“The people working here feel like they’re doing something useful. So the more people we can help feel this way, the better.”

“People’s reactions have been amazing, it is better than we could expect, we’re always busy,” says Francisca, who recently left her job as a journalist at the Público newspaper to concentrate on her work with the organization. “We have improved a lot since our first test dinners, especially considering that 90 percent of the team had no prior experience.”

Mezze has also been extremely well received by the Mercado de Arroios’s neighboring shops and stalls, which supply the restaurant with its ingredients. Everything Mezze cooks with comes from the market except the meat, which is sourced from a halal butcher in Almada, south of Lisbon.

Perhaps more significantly, the refugees employed by Mezze take pride in their work. Serena, a 24-year-old from Palestine who has been living in Lisbon for one year now, loves the atmosphere at the restaurant. But, more importantly for her, she values the chance to show that refugees are the same as everyone else: “We work hard, we love life and want to be part of society as much as anyone.”

While we talk, she welcomes people to the restaurant and explains the menu. “The Portuguese ask a lot of questions because they don’t know these dishes but everyone loves the food,” she says. Although she finds the language difficult, she considers Portugal to be her home now. “It’s my home, where I find myself,” she explains. “It still has traditional a family structure, family bonds, and at the same time, more freedom of movement and speech.”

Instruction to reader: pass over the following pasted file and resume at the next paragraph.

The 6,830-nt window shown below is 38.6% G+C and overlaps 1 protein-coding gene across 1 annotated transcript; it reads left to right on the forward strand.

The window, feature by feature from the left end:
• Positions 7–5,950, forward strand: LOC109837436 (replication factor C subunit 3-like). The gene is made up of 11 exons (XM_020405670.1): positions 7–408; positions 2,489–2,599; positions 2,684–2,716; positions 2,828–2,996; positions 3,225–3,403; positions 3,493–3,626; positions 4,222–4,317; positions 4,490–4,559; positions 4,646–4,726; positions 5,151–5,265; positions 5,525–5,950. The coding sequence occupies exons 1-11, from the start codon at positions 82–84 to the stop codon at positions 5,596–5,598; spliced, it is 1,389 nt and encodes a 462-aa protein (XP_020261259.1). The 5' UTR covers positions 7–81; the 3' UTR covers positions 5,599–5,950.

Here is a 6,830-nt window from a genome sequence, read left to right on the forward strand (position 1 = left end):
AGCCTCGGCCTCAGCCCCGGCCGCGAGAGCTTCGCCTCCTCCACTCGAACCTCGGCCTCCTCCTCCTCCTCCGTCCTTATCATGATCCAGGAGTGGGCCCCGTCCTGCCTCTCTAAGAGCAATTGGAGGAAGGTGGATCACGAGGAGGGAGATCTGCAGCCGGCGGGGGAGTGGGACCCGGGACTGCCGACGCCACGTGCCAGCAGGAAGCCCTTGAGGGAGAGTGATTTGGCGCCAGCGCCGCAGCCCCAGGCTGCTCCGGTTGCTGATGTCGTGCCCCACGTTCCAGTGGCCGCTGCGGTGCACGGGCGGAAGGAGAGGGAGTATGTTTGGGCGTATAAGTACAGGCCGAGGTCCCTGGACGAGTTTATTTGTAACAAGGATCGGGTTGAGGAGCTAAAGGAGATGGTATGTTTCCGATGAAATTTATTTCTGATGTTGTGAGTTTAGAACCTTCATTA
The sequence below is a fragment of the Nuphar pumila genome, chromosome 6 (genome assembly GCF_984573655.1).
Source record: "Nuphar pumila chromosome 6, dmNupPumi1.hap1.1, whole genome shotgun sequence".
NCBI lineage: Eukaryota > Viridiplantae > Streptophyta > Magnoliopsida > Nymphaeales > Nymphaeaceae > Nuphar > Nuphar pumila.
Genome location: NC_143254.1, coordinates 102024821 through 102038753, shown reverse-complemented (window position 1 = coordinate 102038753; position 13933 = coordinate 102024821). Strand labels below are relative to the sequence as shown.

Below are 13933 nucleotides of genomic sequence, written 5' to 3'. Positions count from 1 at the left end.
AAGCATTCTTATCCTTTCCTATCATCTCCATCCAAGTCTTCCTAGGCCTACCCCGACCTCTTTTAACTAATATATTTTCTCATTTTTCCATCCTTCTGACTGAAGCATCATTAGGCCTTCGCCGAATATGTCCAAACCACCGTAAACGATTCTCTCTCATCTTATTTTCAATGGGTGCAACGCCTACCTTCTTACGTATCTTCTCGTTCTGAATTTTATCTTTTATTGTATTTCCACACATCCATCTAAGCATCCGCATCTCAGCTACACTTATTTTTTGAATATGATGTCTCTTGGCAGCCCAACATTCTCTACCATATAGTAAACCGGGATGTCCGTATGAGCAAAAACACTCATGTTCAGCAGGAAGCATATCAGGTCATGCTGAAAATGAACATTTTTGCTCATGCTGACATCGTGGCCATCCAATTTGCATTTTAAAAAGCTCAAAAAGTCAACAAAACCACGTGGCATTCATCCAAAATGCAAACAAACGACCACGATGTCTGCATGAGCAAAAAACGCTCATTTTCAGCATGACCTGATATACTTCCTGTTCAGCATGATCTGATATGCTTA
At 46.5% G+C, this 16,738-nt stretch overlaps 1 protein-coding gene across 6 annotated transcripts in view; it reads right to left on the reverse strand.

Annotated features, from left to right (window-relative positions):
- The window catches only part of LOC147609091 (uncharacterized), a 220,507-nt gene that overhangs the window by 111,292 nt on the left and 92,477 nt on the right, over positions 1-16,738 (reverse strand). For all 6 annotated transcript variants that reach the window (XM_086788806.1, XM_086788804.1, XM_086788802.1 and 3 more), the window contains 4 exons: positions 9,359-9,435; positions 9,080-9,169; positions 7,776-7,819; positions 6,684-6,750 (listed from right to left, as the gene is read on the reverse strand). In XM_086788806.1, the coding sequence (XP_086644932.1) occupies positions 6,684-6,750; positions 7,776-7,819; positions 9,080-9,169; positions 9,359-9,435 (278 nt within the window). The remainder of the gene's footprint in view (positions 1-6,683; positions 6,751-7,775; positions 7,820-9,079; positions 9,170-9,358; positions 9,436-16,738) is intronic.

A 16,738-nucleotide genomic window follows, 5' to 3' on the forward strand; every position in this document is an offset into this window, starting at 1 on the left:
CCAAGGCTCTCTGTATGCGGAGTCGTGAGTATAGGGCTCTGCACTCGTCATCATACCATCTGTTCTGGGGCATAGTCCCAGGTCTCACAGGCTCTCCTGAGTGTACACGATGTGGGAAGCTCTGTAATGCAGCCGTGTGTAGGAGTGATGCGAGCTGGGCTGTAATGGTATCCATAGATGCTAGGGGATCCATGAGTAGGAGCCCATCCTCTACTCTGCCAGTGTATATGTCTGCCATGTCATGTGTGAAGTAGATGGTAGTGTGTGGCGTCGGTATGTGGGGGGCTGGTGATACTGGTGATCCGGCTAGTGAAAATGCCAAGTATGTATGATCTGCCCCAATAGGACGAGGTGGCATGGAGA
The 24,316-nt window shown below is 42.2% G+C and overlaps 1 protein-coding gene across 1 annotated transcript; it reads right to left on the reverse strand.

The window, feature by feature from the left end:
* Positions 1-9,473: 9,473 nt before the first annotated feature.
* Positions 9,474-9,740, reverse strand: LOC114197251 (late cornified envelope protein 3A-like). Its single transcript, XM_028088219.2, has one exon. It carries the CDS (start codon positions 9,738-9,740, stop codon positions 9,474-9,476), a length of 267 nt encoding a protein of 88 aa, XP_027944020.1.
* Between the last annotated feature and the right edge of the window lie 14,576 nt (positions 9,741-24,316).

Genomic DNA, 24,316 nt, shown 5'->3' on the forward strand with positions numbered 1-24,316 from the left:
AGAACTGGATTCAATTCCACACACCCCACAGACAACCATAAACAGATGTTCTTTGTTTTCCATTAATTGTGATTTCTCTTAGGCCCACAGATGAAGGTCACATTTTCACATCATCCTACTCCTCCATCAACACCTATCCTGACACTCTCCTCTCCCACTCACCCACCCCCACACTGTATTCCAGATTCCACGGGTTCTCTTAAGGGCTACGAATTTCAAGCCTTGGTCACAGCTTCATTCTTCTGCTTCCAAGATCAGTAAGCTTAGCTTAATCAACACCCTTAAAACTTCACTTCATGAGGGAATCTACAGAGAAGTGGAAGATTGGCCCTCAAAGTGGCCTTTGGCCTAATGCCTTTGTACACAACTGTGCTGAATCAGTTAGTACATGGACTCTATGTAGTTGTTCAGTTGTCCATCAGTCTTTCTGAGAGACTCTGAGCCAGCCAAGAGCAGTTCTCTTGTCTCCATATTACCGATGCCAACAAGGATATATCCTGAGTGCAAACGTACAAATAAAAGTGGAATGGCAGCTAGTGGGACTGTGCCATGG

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Rafat Dabah, 21 years old, has been in Portugal for just under two years, after being relocated with his family from Egypt, where they first moved after leaving Syria. “My father had a restaurant in Syria and in the school holidays I would work there with him,” he tells us. “Here in Portugal I worked in a kebab place in a shopping center.” This experience seems to have served him well. He began working as a waiter at Mezze, but is now the restaurant’s manager – he eagerly explains the improvements they have made at the restaurant and the positive feedback they’ve received from diners.

Originally from Damascus, he lives in Lisbon with his younger brother and his mother, who also works at Mezze. His older brother, 24, lives in Turkey. His father died in the war. Living in Loures, a suburb north of Lisbon, Rafat can’t image going back home to Damascus anytime soon. “It’s tough there. Sadly things are still dangerous.”

As for life in Portugal, he doesn’t feel quite at home yet, although it’s getting better. He tells us how he’s enjoying learning so much, including the Portuguese language. “To integrate you need to learn the language, I’ve learned a lot and I’m practicing more now,” he says. “Once I could communicate, life became much easier.”

This isn’t the first time refugees have made Portugal their home. Because of its neutrality during the Second World War, the country saw a large influx of exiles from other European countries as well as North Africa. Likewise, hundreds of thousands fled to Lisbon after the independence of Angola and Mozambique in 1975. More recently, 1,659 refugees took shelter in the country as a result of the Balkan wars in the early 1990s.